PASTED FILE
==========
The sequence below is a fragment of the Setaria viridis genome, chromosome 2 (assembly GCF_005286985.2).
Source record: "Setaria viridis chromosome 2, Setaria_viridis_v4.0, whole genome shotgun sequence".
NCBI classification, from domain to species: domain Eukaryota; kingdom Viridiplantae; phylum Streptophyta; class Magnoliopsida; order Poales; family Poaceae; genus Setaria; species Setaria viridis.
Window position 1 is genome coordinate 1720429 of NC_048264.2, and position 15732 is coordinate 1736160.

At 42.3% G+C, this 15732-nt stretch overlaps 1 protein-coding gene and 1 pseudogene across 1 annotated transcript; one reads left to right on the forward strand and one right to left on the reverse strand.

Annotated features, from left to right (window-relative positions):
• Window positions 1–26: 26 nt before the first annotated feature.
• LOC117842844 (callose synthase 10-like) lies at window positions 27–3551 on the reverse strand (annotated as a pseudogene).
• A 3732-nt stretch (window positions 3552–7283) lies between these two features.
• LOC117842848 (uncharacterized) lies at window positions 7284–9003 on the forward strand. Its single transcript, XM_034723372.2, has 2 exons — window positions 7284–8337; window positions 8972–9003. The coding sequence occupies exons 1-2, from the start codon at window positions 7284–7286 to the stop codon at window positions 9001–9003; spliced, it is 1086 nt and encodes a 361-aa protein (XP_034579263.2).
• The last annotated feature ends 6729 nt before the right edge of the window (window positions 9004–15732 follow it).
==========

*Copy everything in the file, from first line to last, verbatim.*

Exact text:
The sequence below is a fragment of the Setaria viridis genome, chromosome 2 (assembly GCF_005286985.2).
Source record: "Setaria viridis chromosome 2, Setaria_viridis_v4.0, whole genome shotgun sequence".
NCBI classification, from domain to species: domain Eukaryota; kingdom Viridiplantae; phylum Streptophyta; class Magnoliopsida; order Poales; family Poaceae; genus Setaria; species Setaria viridis.
Window position 1 is genome coordinate 1720429 of NC_048264.2, and position 15732 is coordinate 1736160.

At 42.3% G+C, this 15732-nt stretch overlaps 1 protein-coding gene and 1 pseudogene across 1 annotated transcript; one reads left to right on the forward strand and one right to left on the reverse strand.

Annotated features, from left to right (window-relative positions):
• Window positions 1–26: 26 nt before the first annotated feature.
• LOC117842844 (callose synthase 10-like) lies at window positions 27–3551 on the reverse strand (annotated as a pseudogene).
• A 3732-nt stretch (window positions 3552–7283) lies between these two features.
• LOC117842848 (uncharacterized) lies at window positions 7284–9003 on the forward strand. Its single transcript, XM_034723372.2, has 2 exons — window positions 7284–8337; window positions 8972–9003. The coding sequence occupies exons 1-2, from the start codon at window positions 7284–7286 to the stop codon at window positions 9001–9003; spliced, it is 1086 nt and encodes a 361-aa protein (XP_034579263.2).
• The last annotated feature ends 6729 nt before the right edge of the window (window positions 9004–15732 follow it).